I got a signed copy of her book, The Lost Language: Stories (and in nice paper, too!) and I finally got to read it earlier this year.
I must admit that I’m not a big fan of short story anthologies. When reading fiction, I like full-length novels I can really sink my teeth into, because I like the reprieve they provide from the real world.
Sometimes, though, practicality does get in the way. When you don’t have the luxury of time (which is generally how I’ve been ever since 2010 kicked off), it’s difficult to squeeze some reading in. For me, the general problem is that when I start reading I can’t stop, and I end up putting off the work I was supposed to be doing, or worse — forgoing precious sleep. Hence I’m reading thinner books and more anthologies this year.
Anywaaaaay, the reason I brought this dilemma up is because I dug out this book from the bargain bin: Scary Stories 3: More Tales to Chill Your Bones, collected from folklore and retold by Alvin Schwartz, drawings by Stephen Gammell (Book #49 for 2009).
The book looked familiar; I think I must’ve read this (or one of the previous volumes) back in grade school. There are over 25 stories in the book: some ghost stories, some urban legends, some just strange tales.
If I were much younger, I’d probably have enjoyed this book and I’d have “chilled my bones” as the book earnestly promises.
On a positive note, what’s nice about this anthology is that there’s a whole section in the back devoted to references for the adaptations — whether it’s oral tradition, a news article, or a reported recollection. One of them, An Appointment in Samarra, even appears in the last book I read (The Eight by Katherine Neville).
I also like the pen and ink wash illustrations of Stephen Gammell (Caldecott Medal awardee for The Song and Dance Man by Karen Ackerman, and Caldecott Honor awardee for Where the Buffaloes Begin by Olaf Baker), I think they’re even more scary than the stories, and if I was the young reader perusing this volume, they’d have been set the right mood for bone-chilling. :)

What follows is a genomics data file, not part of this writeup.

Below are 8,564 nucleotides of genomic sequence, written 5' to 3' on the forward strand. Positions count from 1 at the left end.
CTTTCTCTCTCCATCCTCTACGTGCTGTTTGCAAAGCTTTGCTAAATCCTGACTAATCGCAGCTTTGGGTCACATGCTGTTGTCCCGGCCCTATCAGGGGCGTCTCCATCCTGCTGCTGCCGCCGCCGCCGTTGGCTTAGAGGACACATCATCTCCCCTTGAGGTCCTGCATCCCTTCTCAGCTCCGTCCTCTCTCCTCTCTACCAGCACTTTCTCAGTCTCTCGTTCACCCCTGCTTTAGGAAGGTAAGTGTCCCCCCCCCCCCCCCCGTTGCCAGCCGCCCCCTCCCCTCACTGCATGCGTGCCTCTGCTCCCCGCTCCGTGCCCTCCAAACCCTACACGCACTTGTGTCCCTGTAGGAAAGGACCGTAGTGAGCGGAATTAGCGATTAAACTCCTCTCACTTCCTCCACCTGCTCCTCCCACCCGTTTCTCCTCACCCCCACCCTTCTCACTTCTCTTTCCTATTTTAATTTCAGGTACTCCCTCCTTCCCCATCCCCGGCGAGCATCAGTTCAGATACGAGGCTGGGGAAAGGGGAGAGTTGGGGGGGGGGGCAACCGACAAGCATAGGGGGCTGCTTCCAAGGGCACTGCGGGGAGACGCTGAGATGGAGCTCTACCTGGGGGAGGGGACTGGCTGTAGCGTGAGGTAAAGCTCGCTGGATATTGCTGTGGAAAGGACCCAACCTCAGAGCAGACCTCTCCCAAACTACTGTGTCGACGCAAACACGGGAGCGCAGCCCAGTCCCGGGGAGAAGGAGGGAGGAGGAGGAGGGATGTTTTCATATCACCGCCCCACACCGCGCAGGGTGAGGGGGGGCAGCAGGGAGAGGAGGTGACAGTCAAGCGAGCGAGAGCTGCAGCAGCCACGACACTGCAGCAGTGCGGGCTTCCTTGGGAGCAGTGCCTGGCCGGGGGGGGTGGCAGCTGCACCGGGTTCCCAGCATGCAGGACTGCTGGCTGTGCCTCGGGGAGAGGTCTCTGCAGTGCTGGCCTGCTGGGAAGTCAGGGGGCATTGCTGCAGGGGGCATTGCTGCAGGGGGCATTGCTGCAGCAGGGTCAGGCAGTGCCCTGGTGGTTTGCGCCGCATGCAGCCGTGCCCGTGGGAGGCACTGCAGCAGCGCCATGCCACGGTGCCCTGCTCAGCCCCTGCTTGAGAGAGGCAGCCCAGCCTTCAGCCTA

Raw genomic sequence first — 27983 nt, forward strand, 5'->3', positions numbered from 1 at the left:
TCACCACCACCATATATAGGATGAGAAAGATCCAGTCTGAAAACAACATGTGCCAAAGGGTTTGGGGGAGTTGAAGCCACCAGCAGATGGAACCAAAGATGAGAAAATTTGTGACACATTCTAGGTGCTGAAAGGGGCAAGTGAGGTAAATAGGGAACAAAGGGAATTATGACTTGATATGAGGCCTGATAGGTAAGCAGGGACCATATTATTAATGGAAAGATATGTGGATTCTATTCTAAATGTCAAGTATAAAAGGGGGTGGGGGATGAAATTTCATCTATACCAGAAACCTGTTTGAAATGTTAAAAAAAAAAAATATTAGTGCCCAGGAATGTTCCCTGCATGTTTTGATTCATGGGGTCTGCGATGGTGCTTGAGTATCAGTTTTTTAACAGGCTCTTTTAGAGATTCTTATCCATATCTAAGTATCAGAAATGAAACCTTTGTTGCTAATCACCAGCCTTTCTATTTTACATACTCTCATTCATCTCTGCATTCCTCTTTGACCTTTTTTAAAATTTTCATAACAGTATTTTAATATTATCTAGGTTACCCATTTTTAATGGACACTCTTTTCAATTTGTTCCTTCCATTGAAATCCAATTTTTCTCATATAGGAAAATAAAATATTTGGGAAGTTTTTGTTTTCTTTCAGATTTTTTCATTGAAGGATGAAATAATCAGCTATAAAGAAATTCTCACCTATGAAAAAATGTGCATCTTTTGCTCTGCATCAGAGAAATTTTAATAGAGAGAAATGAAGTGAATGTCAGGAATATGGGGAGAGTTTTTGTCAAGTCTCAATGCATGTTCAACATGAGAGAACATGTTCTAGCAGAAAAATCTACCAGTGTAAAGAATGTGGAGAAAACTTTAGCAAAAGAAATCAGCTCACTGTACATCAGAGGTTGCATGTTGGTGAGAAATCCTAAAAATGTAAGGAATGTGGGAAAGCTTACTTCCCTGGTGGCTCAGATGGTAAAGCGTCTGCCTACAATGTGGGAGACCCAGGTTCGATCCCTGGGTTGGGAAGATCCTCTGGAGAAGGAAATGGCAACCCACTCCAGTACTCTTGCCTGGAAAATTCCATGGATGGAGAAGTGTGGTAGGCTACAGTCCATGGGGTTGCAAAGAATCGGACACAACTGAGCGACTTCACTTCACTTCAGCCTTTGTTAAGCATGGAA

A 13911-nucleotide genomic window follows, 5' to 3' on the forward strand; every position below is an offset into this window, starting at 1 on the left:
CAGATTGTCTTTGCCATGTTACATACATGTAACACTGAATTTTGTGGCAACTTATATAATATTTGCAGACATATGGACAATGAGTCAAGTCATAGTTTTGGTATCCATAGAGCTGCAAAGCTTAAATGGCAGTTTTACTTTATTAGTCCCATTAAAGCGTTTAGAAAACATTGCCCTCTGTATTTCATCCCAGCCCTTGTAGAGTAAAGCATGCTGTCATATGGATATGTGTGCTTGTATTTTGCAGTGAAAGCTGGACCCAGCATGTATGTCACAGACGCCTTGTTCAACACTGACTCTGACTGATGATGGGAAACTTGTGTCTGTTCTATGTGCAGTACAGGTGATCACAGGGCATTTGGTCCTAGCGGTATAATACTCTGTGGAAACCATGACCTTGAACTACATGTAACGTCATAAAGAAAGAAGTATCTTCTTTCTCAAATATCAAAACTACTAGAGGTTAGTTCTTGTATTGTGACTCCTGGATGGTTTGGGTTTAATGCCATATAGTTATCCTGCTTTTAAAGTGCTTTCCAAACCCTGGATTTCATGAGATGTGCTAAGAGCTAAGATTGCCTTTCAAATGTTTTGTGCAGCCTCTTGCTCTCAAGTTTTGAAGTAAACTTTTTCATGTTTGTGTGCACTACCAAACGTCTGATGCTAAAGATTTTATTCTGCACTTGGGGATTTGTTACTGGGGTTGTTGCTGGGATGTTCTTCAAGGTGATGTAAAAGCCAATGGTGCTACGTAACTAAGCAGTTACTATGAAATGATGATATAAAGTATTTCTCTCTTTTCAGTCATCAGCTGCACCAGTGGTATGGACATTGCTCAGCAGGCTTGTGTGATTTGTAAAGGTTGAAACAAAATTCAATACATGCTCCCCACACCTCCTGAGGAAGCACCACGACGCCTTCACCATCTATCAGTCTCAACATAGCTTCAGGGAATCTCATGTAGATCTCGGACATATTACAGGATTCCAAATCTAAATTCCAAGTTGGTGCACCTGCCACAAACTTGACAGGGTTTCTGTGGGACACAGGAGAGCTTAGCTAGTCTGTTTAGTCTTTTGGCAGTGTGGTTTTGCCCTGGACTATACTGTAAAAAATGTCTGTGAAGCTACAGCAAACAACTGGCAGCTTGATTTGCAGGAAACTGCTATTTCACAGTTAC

My copy: a worn paperback, still good for many readings, now in my bookmooch inventory.
My rating: 3/5 stars
It’s great to see the game in action throughout the book, with all the characters brought to life. Mrs. White is the long-suffering matron housekeeper, Mrs. Peacock is the wealthy lady who’s inherited her numerous dead husbands’ estates; Ms. Scarlett is Mrs. Peacock’s flighty but foxy daughter; Rev. Green is the holier-than-thou crook who clearly doesn’t practice what he preaches; Professor Plum is the deadbeat intellectual who’s been laid off from his job at the museum; and Col. Mustard is the retired military man whose medals were never received out of any true valor.
And of course, Mr. Boddy manages to get himself killed every single time, by one of the usual suspects, with the usual weapons (knife, candlestick, rope, revolver, leadpipe, wrench).
I liked the idea of the book, and the quirky characters, but it leaves a lot more to be desired as a mystery anthology.
First off, the characters just kill Mr. Boddy out of whim. I mean, of course I’m not expecting a long, drawn-out motive, but well, all fifteen stories have the characters killing Mr. Boddy because he knows something about the murderer that’s not supposed to be out in the open, or something to that effect. And then when people discover the body, they’re all like, “Oh, he’s dead,” like it was the most normal thing in the world, and say “Let’s go have coffee” or some other inane remark.
The stories aren’t well-developed, and you really don’t end up solving the whodunit (other than randomly guessing at who the murderer is).The evidence presented to lead up to actually solving the whodunit is severely lacking, and when you read the solution, the story draws on pulling out unknown information out of thin air, and there you have it, you have a murderer.
Sigh, good whodunits are really hard to find.
My copy: paperback, on my shelf
My rating: 2/5 stars